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A Haunting

by Lauren Triola 7 months ago in Fantasy
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Daily Flash Fiction Challenge: Story #23

A Haunting
Photo by Erik Müller on Unsplash

The flower vase had moved again. It was supposed to go on the dining room table, to bring a pop of color to the room. But instead I found it once more in the foyer by the front door.

It didn’t belong there. It always wobbled when the door opened.

I moved it back to the dining room.

The next day it was back in the foyer.

This had been going on for weeks. And it wasn’t just the vase.

I would tuck the chairs in around the table only for them to be pulled out, scattered, hours later. The kitchen towel should have been draped over the handle of the oven, but half the time it was hanging off the refrigerator handle instead. The car keys went in the dish by the door, but they always ended up splayed on the credenza. Nothing stayed where I put it.

They kept moving it. They moved everything. The towels, the furniture, the food in the cupboards. I have always been meticulous, I have always preferred things to be placed in a certain way, but these things? They thrived on chaos. They infested my home, haunted it, and menaced me daily.

They have no respect for order, no respect for their elders. This is my home. But one day they appeared. I started stumbling across them suddenly in the hall or in the basement.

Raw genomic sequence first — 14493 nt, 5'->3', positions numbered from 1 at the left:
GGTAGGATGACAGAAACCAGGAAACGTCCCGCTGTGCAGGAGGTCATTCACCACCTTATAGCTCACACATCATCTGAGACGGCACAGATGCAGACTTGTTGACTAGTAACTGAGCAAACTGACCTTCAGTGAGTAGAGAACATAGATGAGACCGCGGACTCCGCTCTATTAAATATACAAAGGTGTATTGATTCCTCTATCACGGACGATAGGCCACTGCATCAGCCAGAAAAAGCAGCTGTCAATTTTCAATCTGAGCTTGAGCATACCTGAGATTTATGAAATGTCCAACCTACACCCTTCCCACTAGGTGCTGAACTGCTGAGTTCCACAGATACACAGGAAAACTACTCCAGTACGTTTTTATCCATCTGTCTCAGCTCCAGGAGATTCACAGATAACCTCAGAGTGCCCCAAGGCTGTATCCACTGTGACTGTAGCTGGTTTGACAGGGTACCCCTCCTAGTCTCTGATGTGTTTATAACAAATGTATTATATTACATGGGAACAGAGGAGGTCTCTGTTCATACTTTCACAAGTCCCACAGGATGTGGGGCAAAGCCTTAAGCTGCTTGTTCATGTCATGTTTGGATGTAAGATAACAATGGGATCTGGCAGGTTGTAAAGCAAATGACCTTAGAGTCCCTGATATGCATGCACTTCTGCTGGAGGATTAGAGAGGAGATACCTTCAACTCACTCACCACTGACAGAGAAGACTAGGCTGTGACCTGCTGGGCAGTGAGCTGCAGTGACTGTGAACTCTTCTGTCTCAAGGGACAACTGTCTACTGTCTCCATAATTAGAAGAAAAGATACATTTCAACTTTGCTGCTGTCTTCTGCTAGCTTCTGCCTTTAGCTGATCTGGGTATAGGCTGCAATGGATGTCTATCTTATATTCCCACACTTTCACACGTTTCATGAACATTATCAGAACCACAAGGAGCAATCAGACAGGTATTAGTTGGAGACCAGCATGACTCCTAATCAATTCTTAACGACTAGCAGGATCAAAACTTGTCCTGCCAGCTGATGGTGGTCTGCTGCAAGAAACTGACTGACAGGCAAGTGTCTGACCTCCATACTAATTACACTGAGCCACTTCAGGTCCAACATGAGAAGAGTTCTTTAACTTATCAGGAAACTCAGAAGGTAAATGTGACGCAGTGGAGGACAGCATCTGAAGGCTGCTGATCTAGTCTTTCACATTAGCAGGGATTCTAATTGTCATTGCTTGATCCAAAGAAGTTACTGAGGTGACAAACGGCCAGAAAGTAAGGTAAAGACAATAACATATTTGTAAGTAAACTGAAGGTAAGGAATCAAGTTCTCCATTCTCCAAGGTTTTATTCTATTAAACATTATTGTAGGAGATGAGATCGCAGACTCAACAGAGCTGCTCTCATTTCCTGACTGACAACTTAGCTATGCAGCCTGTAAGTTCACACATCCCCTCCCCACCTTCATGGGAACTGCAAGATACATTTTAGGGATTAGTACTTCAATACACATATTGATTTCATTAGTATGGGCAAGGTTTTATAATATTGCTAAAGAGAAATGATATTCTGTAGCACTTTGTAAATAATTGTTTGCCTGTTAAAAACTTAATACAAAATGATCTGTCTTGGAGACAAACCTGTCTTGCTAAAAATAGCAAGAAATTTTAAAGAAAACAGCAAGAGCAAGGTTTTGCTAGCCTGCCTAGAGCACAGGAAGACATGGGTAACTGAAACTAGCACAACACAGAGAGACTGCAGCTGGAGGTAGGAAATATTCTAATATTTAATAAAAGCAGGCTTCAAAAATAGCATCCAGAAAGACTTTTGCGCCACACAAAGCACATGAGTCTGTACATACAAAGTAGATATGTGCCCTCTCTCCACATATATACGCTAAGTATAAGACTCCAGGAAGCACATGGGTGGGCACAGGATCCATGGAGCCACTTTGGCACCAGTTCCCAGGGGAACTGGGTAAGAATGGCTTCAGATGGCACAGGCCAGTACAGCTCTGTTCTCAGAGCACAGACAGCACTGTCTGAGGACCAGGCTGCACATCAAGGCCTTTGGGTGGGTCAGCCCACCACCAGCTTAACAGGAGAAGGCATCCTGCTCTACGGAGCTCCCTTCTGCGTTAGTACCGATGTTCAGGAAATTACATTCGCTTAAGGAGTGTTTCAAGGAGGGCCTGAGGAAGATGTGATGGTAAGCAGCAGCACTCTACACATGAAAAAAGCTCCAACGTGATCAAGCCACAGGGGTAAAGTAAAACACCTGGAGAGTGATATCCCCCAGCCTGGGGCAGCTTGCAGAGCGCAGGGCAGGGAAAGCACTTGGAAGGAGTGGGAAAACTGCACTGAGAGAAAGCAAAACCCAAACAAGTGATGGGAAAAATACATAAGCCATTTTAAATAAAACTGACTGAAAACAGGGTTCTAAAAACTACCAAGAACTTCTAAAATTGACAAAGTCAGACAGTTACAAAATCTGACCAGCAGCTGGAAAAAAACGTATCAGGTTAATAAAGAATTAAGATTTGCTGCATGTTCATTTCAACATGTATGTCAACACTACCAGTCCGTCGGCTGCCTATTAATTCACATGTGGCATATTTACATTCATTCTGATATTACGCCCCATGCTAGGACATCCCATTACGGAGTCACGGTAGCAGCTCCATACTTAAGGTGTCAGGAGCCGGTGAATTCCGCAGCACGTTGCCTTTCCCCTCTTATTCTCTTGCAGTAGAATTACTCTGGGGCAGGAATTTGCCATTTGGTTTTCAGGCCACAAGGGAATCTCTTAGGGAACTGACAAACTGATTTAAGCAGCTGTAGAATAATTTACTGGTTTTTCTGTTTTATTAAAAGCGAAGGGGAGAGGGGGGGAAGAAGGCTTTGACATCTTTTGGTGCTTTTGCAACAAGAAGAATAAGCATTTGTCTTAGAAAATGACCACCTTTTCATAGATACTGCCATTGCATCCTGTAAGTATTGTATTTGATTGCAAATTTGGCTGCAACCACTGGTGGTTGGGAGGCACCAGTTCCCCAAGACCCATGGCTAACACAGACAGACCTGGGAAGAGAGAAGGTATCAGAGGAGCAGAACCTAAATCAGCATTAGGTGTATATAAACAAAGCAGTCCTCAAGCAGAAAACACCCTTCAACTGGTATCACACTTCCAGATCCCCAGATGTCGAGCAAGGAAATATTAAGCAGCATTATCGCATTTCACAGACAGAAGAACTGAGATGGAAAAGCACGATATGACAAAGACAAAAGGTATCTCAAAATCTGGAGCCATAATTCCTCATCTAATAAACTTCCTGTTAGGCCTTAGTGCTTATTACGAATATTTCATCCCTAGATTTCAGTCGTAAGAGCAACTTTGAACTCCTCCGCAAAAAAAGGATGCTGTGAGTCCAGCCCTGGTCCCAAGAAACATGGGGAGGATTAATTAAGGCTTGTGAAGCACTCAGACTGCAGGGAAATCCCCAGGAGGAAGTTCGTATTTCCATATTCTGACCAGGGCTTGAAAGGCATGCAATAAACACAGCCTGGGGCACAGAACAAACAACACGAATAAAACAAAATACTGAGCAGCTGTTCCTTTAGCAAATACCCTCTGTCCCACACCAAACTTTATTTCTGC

I was terrified.

So far they have proven harmless, non-violent, but they are little pests. I tried scaring them off, but they called in a priest to spray water at me.

It didn’t work, obviously. I’m still here. And unfortunately so are they.

So I’ve just been going about my days as if they weren’t there. And I organize my house the way it should be organized. I don’t care that they moved in all their own stuff and mine has disappeared—off to estate sales and Goodwill, I suppose. But that doesn’t mean I can’t have a say in where things go. This is still my house.

It will always be my house.

They are the intruders. They are the ones who don’t belong.

They bought it, their names are on the lease, but that doesn’t make this any less my home. I lived here for fifty years. I built a life here. I raised a family here.

I died here.

Surely, that must mean something to these people. But they are as frustrated as I am with our tug-of-war over the vase and everything else. I can’t say I’ll be disappointed if they give up and move.

Of course, if they move then another family will move in. And then another after them. There will be more things out of place, and perhaps the new families will be less indulgent. There will be more priests, more white men claiming to be shamans burning sage in my face, more people holding out crystals as if they were powerful weapons rather than hunks of silica.

One day, there will be no more families. I will be alone. But my house will not be here. Once it outlives its usefulness, it will be torn down, replaced with something new—luxury condos, a shopping center, a bigger house with a much smaller yard. This will never be just my home again. It will always be someone else’s, until it is gone.

I suppose this family could be worse. They have gotten used to me. They are no longer startled when I walk down the hallways, when I appear behind them in the mirror. They merely sigh when they find I have moved the vase yet again.

Yes, I suppose it could be worse…

But that vase does not go there.

I’ll move it when they fall asleep. And every night after that.


About the author

Lauren Triola

I'm mostly a fiction author who loves Sci-Fi and Fantasy, but I also love history and archaeology. I'm especially obsessed with the Franklin Expedition. Occasionally I write poetry too. You can find me at my blog or on Twitter.

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